- S reacts in the cold with alkalic and post-transition metals, and Cu, Ag and Hg, but otherwise has low values of ionization energy, electron affinity, and electronegativity compared to the averages of the others; it is regarded as being not a particularly good oxidizing agent.
- Iodine is sufficiently corrosive to cause lesions resembling thermal burns, if handled without suitable protection, and tincture of iodine will smoothly dissolve Au. That said, while "F, Cl and Br will all oxidize Fe2+ (aq) to Fe3+(aq) ... iodine ... is such a [relatively] weak oxidizing agent that it cannot remove electrons from Fe(II) ions to form Fe(III) ions." Thus, for the reaction X2 + 2e− → 2X−(aq) the reduction potentials are F +2.87 V; Cl +1.36; Br +1.09; I +0.54. Here Fe3+ + e− → Fe3+ +0.77. Thus F2, Cl2 and Br2 will oxidize Fe2+ to Fe3+ but Fe3+ will oxidize I− to I2. Iodine has previously been referred to as a moderately strong oxidizing agent.
- Of the twelve categories in the Royal Society periodic table, five only show up with the metal filter, three only with the nonmetal filter, and four with both filters. Interestingly, the six elements marked as metalloids (B, Si, Ge, As, Sb, and Te) show under both filters. Six other elements (113–120: Nh, Fl, Mc, Lv, Ts, and Og), whose status is unknown, also show up under both filters but are not included in any of the twelve color categories.
- The quote marks are not found in the source; they are used here to make it clear that the source employs the word non-metals as a formal term for the subset of chemical elements in question, rather than applying to nonmetals generally
- Varying configurations of these nonmetals have been referred to as, for example, basic nonmetals, bioelements, central nonmetals, CHNOPS, essential elements, "non-metals",[n 18] orphan nonmetals, or redox nonmetals
The descriptive phrase unclassified nonmetals is used here for convenience.
- Tshitoyan et al. (2019) conducted a machine-based analysis of the proximity of names of the elements based on 3.3 million abstracts published between 1922 and 2018 in more than 1,000 journals. The resulting map shows that "chemically similar elements are seen to cluster together and the overall distribution exhibits a topology reminiscent of the periodic table itself".
- Such boundary fuzziness and overlap often occur in classification schemes.
- Jones takes a philosophical or pragmatic view to these questions. He writes: "Though classification is an essential feature of all branches of science, there are always hard cases at the boundaries. The boundary of a class is rarely sharp ... Scientists should not lose sleep over the hard cases. As long as a classification system is beneficial to economy of description, to structuring knowledge and to our understanding, and hard cases constitute a small minority, then keep it. If the system becomes less than useful, then scrap it and replace it with a system based on different shared characteristics".
- For a related comparison of the properties of metals, metalloids, and nonmetals, see Rudakiya & Patel (2021), p. 36
- Values for the noble gases are from Rahm, Zeng and Hoffmann
- For aluminium, Whitten and Davis write, "[It] is quite reactive, but a thin, transparent film of Al2O3 forms when Al comes into contact with air. This protects it from further oxidation For this reason it is even passive toward nitric acid (HNO3), a strong oxidizing agent. When the oxide coating is sanded off, Al reacts vigorously with HNO3."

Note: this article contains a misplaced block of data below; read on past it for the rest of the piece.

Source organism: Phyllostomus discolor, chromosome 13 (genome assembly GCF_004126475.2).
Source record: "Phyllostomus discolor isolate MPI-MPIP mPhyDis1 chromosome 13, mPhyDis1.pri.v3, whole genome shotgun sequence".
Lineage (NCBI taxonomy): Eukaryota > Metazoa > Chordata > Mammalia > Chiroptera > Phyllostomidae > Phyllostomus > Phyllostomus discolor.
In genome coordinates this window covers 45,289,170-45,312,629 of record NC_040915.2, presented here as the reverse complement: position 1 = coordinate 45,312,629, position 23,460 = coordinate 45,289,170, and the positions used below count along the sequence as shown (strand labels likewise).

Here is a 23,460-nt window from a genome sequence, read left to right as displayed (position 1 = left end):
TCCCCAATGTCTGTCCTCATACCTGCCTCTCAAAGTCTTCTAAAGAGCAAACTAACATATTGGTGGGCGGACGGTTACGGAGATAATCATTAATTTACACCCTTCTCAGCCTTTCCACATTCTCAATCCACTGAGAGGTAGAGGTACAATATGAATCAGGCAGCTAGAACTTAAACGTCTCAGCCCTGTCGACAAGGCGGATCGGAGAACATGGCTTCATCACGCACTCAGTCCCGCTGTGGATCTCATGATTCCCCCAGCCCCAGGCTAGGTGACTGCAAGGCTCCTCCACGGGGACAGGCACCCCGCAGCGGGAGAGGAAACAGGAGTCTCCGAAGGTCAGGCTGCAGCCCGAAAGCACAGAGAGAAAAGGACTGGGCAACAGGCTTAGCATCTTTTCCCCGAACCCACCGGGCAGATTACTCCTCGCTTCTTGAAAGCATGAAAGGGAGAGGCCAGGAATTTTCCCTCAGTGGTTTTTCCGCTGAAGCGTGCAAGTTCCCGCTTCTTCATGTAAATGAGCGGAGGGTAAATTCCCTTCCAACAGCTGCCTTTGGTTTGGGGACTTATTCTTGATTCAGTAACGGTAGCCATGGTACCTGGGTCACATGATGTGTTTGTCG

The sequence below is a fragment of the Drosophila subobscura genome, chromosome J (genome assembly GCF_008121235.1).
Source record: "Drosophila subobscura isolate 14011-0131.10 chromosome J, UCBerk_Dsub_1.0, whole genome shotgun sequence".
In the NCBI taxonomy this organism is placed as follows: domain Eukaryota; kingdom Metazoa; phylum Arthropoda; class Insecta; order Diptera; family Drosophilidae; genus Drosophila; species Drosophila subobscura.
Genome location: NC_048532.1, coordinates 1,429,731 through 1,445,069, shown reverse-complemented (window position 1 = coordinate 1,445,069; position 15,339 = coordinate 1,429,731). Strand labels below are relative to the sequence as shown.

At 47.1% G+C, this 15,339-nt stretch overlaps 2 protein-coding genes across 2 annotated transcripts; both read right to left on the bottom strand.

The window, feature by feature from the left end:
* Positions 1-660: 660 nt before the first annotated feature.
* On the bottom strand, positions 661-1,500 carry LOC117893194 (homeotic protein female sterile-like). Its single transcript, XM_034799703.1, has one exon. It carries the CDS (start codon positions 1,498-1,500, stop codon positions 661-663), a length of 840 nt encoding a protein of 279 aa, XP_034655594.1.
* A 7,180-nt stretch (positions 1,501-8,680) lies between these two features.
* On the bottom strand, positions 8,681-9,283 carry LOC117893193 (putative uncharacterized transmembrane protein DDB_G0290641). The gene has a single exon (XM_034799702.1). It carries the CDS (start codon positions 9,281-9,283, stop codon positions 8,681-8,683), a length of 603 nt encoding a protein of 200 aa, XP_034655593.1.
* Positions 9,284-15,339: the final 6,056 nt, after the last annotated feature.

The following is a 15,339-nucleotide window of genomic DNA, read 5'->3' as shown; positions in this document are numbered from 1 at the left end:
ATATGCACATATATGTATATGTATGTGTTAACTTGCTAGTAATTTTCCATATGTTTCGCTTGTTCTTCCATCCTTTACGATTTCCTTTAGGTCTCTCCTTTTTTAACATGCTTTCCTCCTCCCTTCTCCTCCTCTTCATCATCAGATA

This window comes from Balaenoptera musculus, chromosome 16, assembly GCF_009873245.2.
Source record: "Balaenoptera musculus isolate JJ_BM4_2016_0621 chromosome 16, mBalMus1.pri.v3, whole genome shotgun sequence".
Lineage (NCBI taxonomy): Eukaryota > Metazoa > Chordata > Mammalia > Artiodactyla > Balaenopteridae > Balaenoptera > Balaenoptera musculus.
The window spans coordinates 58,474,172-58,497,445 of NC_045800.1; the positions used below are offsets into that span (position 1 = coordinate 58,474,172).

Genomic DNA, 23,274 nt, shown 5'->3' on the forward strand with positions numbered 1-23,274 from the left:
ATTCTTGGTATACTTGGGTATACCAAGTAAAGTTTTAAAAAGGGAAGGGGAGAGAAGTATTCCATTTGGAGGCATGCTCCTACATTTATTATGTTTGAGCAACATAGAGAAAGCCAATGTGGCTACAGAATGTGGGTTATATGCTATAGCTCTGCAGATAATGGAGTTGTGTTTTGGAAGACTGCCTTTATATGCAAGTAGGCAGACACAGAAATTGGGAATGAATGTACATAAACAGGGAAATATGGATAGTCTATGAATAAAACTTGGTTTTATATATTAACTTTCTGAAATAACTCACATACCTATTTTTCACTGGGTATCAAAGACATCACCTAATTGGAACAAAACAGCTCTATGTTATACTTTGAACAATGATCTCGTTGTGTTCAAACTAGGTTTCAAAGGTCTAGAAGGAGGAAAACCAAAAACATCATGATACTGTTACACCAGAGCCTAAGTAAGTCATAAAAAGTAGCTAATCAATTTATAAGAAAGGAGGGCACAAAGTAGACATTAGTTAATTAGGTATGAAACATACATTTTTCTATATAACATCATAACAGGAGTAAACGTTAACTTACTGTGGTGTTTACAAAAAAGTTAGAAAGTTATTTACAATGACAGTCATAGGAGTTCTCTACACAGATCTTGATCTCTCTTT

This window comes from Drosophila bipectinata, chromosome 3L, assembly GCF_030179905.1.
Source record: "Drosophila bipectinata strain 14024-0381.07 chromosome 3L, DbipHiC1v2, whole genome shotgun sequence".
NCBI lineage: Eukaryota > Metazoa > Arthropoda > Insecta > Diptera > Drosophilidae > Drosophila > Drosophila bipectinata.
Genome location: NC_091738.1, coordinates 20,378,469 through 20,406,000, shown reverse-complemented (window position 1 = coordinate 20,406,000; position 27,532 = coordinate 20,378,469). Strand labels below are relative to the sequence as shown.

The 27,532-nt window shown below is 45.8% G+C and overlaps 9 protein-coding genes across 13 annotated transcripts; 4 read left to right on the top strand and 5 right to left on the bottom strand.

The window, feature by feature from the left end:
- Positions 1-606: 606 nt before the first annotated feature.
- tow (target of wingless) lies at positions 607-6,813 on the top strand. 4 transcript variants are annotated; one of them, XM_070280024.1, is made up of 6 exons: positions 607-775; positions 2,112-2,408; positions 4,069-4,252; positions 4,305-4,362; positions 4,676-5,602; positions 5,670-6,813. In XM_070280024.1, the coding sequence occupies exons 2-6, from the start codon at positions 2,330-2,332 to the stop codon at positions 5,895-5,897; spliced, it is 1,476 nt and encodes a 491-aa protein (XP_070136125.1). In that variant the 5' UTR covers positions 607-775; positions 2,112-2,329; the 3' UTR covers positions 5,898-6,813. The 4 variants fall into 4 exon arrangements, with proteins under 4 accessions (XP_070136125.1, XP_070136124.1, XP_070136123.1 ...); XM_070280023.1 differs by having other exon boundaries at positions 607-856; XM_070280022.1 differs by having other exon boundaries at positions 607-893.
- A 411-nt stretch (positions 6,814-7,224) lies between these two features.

- Xe is expected to be metallic at the pressures encountered in the Earth's core
- Metal oxides are usually ionic. On the other hand, oxides of metals with high oxidation states are usually either polymeric or covalent. A polymeric oxide has a linked structure composed of multiple repeating units.
- Sulfur, an insulator, and selenium, a semiconductor are each photoconductors—their electrical conductivities increase by up to six orders of magnitude when exposed to light
- For example, Wulfsberg divides the nonmetals, including B, Si, Ge, As, Sb, Te, Xe, into very electronegative nonmetals (Pauling electronegativity over 2.8) and electronegative nonmetals (1.9 to 2.8). This results in N and O being very electronegative nonmetals, along with the halogens; and H, C, P, S and Se being electronegative nonmetals. Se is further recognized as a semiconducting metalloid.
- Ordinary matter – including the stars, planets, and all living creatures – constitutes less than 5% of the universe. The rest – dark energy and dark matter – is as yet poorly understood.
- How helium acquired the -ium suffix is explained in the following passage by its discoverer, William Lockyer: "I took upon myself the responsibility of coining the word helium ... I did not know whether the substance ... was a metal like calcium or a gas like hydrogen, but I did know that it behaved like hydrogen [being found in the sun] and that hydrogen, as Dumas had stated, behaved as a metal".
- Berzelius, who discovered selenium, thought it had the properties of a metal, combined with the properties of sulfur
- Not to be confused with the modern usage of fossil to refer to the preserved remains, impression, or trace of any once-living thing
- The Goldhammer-Herzfeld ratio is roughly equal to the cube of the atomic radius divided by the molar volume. More specifically, it is the ratio of the force holding an individual atom's outer electrons in place with the forces on the same electrons from interactions between the atoms in the solid or liquid element. When the interatomic forces are greater than, or equal to, the atomic force, outer electron itinerancy is indicated and metallic behaviour is predicted. Otherwise nonmetallic behaviour is anticipated.
- When Davy isolated sodium and potassium their low densities challenged the conventional wisdom that metals were ponderous substances. It was thus proposed to refer to them as metalloids, meaning "resembling metals in form or appearance". This suggestion was ignored; the two new elements were admitted to the metal club in cognizance of their physical properties (opacity, luster, malleability, conductivity) and "their qualities of chemical combination".